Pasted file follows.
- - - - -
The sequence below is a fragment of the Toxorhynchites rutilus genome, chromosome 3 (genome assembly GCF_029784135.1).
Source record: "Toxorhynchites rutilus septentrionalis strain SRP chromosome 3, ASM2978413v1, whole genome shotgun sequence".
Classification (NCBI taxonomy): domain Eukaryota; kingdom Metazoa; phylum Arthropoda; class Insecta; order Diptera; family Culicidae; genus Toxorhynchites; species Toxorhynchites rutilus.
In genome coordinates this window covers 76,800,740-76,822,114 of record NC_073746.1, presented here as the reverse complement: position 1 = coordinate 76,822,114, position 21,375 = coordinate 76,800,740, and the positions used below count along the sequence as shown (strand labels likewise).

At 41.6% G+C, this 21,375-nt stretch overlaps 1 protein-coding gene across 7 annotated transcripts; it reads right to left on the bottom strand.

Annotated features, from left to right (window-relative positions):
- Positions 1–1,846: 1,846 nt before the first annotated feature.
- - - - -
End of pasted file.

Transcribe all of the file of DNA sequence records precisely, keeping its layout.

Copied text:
The sequence below is a fragment of the Toxorhynchites rutilus genome, chromosome 3 (genome assembly GCF_029784135.1).
Source record: "Toxorhynchites rutilus septentrionalis strain SRP chromosome 3, ASM2978413v1, whole genome shotgun sequence".
Classification (NCBI taxonomy): domain Eukaryota; kingdom Metazoa; phylum Arthropoda; class Insecta; order Diptera; family Culicidae; genus Toxorhynchites; species Toxorhynchites rutilus.
In genome coordinates this window covers 76,800,740-76,822,114 of record NC_073746.1, presented here as the reverse complement: position 1 = coordinate 76,822,114, position 21,375 = coordinate 76,800,740, and the positions used below count along the sequence as shown (strand labels likewise).

At 41.6% G+C, this 21,375-nt stretch overlaps 1 protein-coding gene across 7 annotated transcripts; it reads right to left on the bottom strand.

Annotated features, from left to right (window-relative positions):
- Positions 1–1,846: 1,846 nt before the first annotated feature.